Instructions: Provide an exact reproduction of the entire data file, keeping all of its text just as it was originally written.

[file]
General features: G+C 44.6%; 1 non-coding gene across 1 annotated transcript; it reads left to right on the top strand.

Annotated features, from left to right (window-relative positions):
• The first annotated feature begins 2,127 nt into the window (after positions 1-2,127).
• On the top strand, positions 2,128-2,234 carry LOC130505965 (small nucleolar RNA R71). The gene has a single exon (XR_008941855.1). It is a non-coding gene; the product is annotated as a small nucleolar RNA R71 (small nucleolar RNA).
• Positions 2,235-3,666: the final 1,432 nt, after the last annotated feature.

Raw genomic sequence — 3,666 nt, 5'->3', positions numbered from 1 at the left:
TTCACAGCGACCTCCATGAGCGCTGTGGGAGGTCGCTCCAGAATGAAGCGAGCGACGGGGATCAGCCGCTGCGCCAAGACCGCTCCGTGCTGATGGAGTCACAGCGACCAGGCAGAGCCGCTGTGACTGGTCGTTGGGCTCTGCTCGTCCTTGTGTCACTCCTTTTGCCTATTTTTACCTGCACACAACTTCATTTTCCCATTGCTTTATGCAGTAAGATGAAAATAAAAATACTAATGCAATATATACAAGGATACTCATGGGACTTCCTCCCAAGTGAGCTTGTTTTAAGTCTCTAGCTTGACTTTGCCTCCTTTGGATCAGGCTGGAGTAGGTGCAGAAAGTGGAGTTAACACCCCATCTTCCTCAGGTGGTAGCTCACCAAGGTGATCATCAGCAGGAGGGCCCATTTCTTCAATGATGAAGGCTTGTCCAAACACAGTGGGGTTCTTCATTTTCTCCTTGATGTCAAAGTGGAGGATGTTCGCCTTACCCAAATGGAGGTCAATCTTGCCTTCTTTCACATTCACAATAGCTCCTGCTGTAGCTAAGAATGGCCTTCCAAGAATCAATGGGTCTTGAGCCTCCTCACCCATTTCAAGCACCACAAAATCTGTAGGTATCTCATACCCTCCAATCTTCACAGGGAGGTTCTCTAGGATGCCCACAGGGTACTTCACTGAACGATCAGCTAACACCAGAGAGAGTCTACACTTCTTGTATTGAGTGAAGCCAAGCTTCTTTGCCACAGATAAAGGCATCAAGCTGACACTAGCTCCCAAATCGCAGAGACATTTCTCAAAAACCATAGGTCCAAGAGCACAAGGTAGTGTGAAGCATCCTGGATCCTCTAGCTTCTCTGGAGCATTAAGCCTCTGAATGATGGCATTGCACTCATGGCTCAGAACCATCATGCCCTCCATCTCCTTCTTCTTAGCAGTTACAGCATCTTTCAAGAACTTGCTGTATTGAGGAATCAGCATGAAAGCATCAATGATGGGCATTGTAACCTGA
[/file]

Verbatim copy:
General features: G+C 44.6%; 1 non-coding gene across 1 annotated transcript; it reads left to right on the top strand.

Annotated features, from left to right (window-relative positions):
• The first annotated feature begins 2,127 nt into the window (after positions 1-2,127).
• On the top strand, positions 2,128-2,234 carry LOC130505965 (small nucleolar RNA R71). The gene has a single exon (XR_008941855.1). It is a non-coding gene; the product is annotated as a small nucleolar RNA R71 (small nucleolar RNA).
• Positions 2,235-3,666: the final 1,432 nt, after the last annotated feature.

Raw genomic sequence — 3,666 nt, 5'->3', positions numbered from 1 at the left:
TTCACAGCGACCTCCATGAGCGCTGTGGGAGGTCGCTCCAGAATGAAGCGAGCGACGGGGATCAGCCGCTGCGCCAAGACCGCTCCGTGCTGATGGAGTCACAGCGACCAGGCAGAGCCGCTGTGACTGGTCGTTGGGCTCTGCTCGTCCTTGTGTCACTCCTTTTGCCTATTTTTACCTGCACACAACTTCATTTTCCCATTGCTTTATGCAGTAAGATGAAAATAAAAATACTAATGCAATATATACAAGGATACTCATGGGACTTCCTCCCAAGTGAGCTTGTTTTAAGTCTCTAGCTTGACTTTGCCTCCTTTGGATCAGGCTGGAGTAGGTGCAGAAAGTGGAGTTAACACCCCATCTTCCTCAGGTGGTAGCTCACCAAGGTGATCATCAGCAGGAGGGCCCATTTCTTCAATGATGAAGGCTTGTCCAAACACAGTGGGGTTCTTCATTTTCTCCTTGATGTCAAAGTGGAGGATGTTCGCCTTACCCAAATGGAGGTCAATCTTGCCTTCTTTCACATTCACAATAGCTCCTGCTGTAGCTAAGAATGGCCTTCCAAGAATCAATGGGTCTTGAGCCTCCTCACCCATTTCAAGCACCACAAAATCTGTAGGTATCTCATACCCTCCAATCTTCACAGGGAGGTTCTCTAGGATGCCCACAGGGTACTTCACTGAACGATCAGCTAACACCAGAGAGAGTCTACACTTCTTGTATTGAGTGAAGCCAAGCTTCTTTGCCACAGATAAAGGCATCAAGCTGACACTAGCTCCCAAATCGCAGAGACATTTCTCAAAAACCATAGGTCCAAGAGCACAAGGTAGTGTGAAGCATCCTGGATCCTCTAGCTTCTCTGGAGCATTAAGCCTCTGAATGATGGCATTGCACTCATGGCTCAGAACCATCATGCCCTCCATCTCCTTCTTCTTAGCAGTTACAGCATCTTTCAAGAACTTGCTGTATTGAGGAATCAGCATGAAAGCATCAATGATGGGCATTGTAACCTGA